University of Maine forwards Ben Poisson, left, and Jacob Schmidt-Vejstrup look on during a recent practice at Alfond Arena in Orono. Photo provided by the University of Maine athletics

It’s been a week since the University of Maine paused winter sports competition through at least Dec. 8 due to positive COVID-19 cases on the Orono campus.

The UMaine men’s hockey team will have six games postponed because of coronavirus safety concerns, including two scheduled this weekend at Merrimack College in North Andover, Massachusetts. Previous games against the University of Connecticut and the University of Massachusetts were also postponed because of the coronavirus.

The Black Bears continue to practice while holding out hope games will soon be played. Maine is scheduled to host rival New Hampshire in its season opener on Dec. 11.

Staying focused is big challenge, Maine head coach Red Gendron said during a Zoom news conference with media Wednesday afternoon.

“Recently it’s become more of a challenge because we got dressed up and ready to play, our fine suits on and we were ready to go to the ball and do some dancing. Obviously, the series with UMass and the series with UConn didn’t happen. That’s made it a little bit challenging for the kids. It manifests itself in how they feel about coming to the rink,” Gendron said, adding a joke. “How would you like to spend every day with me, barking at you?”

Maine postponed its season-opening series against the UMass on Nov. 20-21 because it wasn’t ready to host games at Alfond Arena and comply with COVID-19 regulations. A two-game series the following weekend at UConn was postponed when UMaine President Joan Ferrini-Mundy decided to pause athletics.

“That’s not anybody’s fault. People who make the decisions about this, they have a very weighty job, and they’re trying to make decisions based on the health and safety of not only the people who work at the University of Maine, but the people who live in this general community. Who am I to say (they’re wrong)? I’m a dumb hockey coach. If I were a bright guy I wouldn’t be here with you. The bottom line is, I trust the people who have to make decisions like this, and I respect the enormous pressure they’re under,” Gendron said.

The UMaine women’s ice hockey team was able to play a pair of games at Holy Cross on Nov. 20-21 before the season was paused. The Maine women’s and men’s basketball teams have yet to play.

The constant uncertainty surrounding the season has impacted the team, Gendron said. After practicing as a full squad, the Black Bears must now work out in small groups.

University of Maine senior forward Jack Quinlivan heads toward the net during a recent practice in Orono. Photo provided by the University of Maine athletics

“If we were playing games, it might be easier on the minds of our players. I think the last couple of weeks has been a bit of a struggle for the players,” Gendron said. “For a while we were able to practice with the whole team. Now we’re not. This is for purposes of safety. We understand, but at the same time, it’s difficult, particularly for our players.”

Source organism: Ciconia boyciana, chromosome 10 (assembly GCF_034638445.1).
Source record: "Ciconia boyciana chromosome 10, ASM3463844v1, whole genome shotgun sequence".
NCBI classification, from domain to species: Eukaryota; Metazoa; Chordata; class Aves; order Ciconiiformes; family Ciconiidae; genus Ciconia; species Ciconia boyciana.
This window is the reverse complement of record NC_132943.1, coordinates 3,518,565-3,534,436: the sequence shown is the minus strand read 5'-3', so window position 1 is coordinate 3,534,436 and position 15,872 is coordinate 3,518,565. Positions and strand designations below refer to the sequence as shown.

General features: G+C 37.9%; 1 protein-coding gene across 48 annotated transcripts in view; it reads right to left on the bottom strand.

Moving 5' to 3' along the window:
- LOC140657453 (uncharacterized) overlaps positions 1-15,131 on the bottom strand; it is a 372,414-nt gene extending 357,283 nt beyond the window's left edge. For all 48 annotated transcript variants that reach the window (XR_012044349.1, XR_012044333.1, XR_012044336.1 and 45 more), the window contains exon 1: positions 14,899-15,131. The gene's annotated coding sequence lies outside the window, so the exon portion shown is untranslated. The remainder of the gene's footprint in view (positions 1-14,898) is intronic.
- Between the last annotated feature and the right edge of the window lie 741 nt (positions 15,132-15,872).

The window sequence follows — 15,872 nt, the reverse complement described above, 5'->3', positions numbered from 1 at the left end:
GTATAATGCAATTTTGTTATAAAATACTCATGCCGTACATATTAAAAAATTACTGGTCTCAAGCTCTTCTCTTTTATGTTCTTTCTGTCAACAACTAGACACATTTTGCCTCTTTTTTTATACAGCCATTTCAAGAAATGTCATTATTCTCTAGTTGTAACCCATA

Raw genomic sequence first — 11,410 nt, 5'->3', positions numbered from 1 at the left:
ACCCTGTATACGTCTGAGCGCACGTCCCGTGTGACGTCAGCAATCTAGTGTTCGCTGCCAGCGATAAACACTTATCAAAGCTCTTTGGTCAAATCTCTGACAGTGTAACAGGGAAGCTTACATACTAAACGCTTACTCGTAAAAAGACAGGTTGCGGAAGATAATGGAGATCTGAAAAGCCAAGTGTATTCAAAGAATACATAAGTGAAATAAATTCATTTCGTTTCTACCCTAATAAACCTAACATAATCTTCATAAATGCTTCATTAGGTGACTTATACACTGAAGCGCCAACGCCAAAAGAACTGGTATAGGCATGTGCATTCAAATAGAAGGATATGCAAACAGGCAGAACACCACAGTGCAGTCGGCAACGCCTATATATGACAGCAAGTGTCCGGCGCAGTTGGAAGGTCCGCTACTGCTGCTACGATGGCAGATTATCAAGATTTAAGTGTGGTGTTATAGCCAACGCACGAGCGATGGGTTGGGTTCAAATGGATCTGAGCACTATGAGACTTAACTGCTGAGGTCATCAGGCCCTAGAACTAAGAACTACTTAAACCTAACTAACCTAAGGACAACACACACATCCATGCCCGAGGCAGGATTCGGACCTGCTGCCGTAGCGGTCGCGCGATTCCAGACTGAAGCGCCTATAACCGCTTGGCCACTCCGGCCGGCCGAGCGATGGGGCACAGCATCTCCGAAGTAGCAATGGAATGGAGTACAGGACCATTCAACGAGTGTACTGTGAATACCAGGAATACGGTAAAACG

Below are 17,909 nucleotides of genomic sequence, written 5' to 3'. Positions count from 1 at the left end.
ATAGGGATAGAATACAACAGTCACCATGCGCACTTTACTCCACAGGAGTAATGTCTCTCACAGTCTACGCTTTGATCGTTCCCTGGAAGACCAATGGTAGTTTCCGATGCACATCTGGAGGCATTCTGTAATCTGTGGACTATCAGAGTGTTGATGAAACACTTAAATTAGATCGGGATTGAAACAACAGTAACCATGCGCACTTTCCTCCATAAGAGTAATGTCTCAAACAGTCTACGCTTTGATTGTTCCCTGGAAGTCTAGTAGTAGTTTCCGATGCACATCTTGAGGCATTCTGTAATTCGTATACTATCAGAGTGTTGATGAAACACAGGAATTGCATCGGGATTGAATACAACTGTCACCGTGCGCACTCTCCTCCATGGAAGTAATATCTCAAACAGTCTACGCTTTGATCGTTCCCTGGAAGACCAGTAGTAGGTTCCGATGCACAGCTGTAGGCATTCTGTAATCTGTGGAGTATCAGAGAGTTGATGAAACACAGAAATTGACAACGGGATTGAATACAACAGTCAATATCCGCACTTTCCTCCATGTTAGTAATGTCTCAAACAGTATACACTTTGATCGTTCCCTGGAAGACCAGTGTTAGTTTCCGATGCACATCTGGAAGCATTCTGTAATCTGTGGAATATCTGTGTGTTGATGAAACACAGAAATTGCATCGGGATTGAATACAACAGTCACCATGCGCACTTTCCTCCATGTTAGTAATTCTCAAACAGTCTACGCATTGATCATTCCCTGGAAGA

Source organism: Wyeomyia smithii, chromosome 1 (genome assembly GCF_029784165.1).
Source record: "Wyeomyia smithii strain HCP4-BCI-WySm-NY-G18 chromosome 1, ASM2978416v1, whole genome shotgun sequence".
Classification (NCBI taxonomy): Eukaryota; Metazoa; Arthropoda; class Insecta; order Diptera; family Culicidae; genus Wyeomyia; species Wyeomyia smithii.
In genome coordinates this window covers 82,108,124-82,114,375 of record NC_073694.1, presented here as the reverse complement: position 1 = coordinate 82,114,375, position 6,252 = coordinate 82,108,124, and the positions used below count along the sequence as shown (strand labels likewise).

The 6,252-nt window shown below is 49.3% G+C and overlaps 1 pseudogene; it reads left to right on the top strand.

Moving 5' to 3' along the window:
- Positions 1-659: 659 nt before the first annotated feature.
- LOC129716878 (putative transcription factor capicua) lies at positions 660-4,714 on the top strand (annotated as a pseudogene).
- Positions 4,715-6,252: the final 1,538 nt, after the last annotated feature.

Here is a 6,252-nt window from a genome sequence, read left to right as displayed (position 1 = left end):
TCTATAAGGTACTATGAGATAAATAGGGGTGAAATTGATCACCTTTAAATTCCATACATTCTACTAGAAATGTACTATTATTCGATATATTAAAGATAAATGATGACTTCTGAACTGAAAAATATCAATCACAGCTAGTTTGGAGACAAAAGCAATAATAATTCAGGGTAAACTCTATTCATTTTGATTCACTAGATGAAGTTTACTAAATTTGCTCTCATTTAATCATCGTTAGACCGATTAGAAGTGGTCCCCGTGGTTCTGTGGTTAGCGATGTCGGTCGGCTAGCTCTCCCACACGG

To try to keep practice fatigue at bay, Gendron and his coaching staff are trying to mix things up. This week, for example, the Black Bears will have a 3-on-3 tournament, with no coaches on the ice.

“They were practicing hockey but it wasn’t really like practice.. Later in the week we’re going to have captains practices. Coaches again aren’t going to be on the ice. It’s a way we hope they can have some fun and not feel like the coaches are there scrutinizing everything,” Gendron said. “I think they’re sick of the situation. I don’t think they’re sick of us, but we’re part of the situation. They like having days where we’re not talking to them… You can only control what you can control. They key thing is, you do the best you can with the situation you have.”

Seeing teams across the country play, including others in Hockey East, adds to the frustration.

“Our players, anybody who plays hockey, you practice so that you can play. When you watch somebody else playing, it’s challenging. More than that, it’s just that we’re not playing. I don’t think our kids would be struggling right now with practicing or any of the things we’ve struggled with if in fact we were playing games,” Gendron said.

Normally, the college ice hockey season begins in early October. Even the teams currently playing got a late start, although Gendron said the quality of play is still high.

“Quality of execution was higher than you’d normally see at the start of the season. I’d speculate that a lot of that has to do with the fact that there’s been so much more practice time,” Gendron said.

Travis Lazarczyk — 861-9242

[email protected]

Twitter: @TLazarczykMTM

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